Simon & Schuster, 2010.
Fleeing home with your family in the dead of night in order to get across a border to safety is bound to make an impression on any eleven-year-old. Losing your six-year-old sister as other panicked refugees scramble on board the get-away truck adds new dimensions to this already traumatic experience. Starting over with your family in a new country thousands of miles away, the whereabouts of your sister totally unknown, is torture. And being Afghan at your new middle school in the days following September 11 just makes everything that much harder still.
This is the unpleasant situation Fadi finds himself in in this well crafted first novel from N.H. Senzai. Fadi’s family is fortunate among Afghan refugees in that they have relatives both in Peshawar, just over the border in Pakistan, and in California. The family is too much at risk of being arrested or killed by the Taliban if they return to look for Mariam and their American asylum papers will not last forever. If they didn’t leave, they would become stateless. Such impossible situations are not uncommon in the lives of refugees, and Fadi’s family does its best to cling to their hope that Mariam will be found.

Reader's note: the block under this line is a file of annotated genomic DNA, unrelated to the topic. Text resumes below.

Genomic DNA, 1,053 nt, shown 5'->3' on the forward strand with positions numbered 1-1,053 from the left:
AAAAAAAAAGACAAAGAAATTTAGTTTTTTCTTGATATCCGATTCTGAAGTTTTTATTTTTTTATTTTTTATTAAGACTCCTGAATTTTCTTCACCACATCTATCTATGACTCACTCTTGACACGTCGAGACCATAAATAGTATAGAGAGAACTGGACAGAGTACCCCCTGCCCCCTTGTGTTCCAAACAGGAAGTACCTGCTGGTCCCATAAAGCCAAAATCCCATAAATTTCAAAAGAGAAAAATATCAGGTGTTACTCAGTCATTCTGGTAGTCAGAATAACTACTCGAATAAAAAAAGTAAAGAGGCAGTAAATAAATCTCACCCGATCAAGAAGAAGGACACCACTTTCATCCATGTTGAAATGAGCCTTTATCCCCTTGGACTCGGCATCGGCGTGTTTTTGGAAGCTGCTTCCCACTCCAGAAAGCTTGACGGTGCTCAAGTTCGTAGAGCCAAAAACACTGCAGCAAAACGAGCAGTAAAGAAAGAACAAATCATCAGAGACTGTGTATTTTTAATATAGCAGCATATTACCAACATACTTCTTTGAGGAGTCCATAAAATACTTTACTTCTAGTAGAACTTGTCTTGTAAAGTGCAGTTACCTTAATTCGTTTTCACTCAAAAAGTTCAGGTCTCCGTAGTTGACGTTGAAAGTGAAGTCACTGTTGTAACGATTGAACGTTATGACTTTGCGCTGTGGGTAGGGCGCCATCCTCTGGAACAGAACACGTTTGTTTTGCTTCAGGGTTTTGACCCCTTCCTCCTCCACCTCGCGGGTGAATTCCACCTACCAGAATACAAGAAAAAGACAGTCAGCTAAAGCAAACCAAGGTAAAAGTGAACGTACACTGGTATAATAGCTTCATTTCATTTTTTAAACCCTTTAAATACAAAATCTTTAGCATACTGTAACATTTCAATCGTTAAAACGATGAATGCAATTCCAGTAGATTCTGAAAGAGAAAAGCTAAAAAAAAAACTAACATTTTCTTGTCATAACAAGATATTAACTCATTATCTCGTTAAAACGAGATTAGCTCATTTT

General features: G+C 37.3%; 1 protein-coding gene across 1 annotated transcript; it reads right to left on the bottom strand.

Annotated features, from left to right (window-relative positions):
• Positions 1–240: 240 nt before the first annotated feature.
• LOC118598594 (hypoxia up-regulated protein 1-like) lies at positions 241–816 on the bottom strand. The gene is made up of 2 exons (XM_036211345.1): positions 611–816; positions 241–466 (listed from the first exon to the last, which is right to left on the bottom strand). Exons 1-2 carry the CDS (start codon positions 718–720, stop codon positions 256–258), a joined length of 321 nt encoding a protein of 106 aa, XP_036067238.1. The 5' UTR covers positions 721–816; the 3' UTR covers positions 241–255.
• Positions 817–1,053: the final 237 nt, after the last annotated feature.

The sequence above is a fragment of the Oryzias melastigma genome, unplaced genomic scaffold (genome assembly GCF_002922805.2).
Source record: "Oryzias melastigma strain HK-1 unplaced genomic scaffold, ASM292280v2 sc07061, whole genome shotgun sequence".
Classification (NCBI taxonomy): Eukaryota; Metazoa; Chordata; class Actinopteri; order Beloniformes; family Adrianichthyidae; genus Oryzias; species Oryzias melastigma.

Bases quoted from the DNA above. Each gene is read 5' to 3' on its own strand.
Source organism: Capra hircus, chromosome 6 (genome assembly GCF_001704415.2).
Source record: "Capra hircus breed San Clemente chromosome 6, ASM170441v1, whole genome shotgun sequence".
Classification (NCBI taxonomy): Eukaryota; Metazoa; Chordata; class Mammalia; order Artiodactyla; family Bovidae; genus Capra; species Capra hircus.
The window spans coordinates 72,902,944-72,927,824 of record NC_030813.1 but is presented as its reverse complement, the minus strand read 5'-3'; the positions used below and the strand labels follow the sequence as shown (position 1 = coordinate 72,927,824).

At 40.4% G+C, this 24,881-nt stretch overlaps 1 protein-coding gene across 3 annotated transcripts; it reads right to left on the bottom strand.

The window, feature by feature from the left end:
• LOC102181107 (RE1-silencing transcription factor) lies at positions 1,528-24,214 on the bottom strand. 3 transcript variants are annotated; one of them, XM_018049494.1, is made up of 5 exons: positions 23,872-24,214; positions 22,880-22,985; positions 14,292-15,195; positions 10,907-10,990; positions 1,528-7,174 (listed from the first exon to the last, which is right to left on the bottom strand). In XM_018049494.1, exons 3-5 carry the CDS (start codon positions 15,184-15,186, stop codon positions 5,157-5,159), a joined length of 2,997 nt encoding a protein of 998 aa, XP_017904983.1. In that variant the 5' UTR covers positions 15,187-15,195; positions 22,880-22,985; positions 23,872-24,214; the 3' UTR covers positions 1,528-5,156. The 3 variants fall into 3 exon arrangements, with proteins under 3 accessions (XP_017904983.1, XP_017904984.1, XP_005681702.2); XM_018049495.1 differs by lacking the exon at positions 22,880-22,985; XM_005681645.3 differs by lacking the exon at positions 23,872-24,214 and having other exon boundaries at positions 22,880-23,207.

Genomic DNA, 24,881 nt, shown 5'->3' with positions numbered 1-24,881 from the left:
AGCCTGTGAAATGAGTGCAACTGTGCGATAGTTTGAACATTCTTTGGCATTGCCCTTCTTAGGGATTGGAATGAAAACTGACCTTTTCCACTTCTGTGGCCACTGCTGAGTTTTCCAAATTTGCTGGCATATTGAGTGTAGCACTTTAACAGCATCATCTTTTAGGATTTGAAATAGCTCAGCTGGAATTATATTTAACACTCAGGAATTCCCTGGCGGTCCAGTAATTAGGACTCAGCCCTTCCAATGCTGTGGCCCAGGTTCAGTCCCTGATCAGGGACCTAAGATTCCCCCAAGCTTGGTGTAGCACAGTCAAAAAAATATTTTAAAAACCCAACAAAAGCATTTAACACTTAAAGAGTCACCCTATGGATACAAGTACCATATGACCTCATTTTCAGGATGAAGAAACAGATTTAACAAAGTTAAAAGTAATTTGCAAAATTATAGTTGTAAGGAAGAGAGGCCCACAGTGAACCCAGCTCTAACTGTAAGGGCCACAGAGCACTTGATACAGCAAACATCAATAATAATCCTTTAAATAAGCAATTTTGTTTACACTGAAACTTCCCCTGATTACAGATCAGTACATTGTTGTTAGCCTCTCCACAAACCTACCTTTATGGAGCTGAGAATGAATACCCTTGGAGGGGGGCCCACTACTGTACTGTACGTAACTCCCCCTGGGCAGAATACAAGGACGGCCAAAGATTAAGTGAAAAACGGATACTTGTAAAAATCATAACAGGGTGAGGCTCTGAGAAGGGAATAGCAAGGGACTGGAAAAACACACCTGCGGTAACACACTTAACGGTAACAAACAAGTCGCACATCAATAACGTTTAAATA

Meanwhile life goes on, and they all must learn to adapt. Fadi’s father, a professor of Agriculture, drives a cab to support his family in California, while his older sister takes a job at McDonald’s. Fadi tries to adjust to school and immerses himself in photography with the hope that he will win a contest and be able to rescue Mariam.
While the spectre of losing Mariam hangs over everything in this sensitive and realistic novel, the adjustment of Fadi’s family to their new lives is still what drives the story. Life goes on, after all, despite what trauma each of us may be dealing with. N.H. Senzai has done a remarkable job of creating sympathetic and realistic characters who manage to persevere in difficult circumstances. It is a novel about the difficulty of war, and of being a refugee; about change, growing up, hope, love, hate, and misunderstanding. A surprise twist at the end is both elegant and credible, suggesting more good things to come from this talented writer.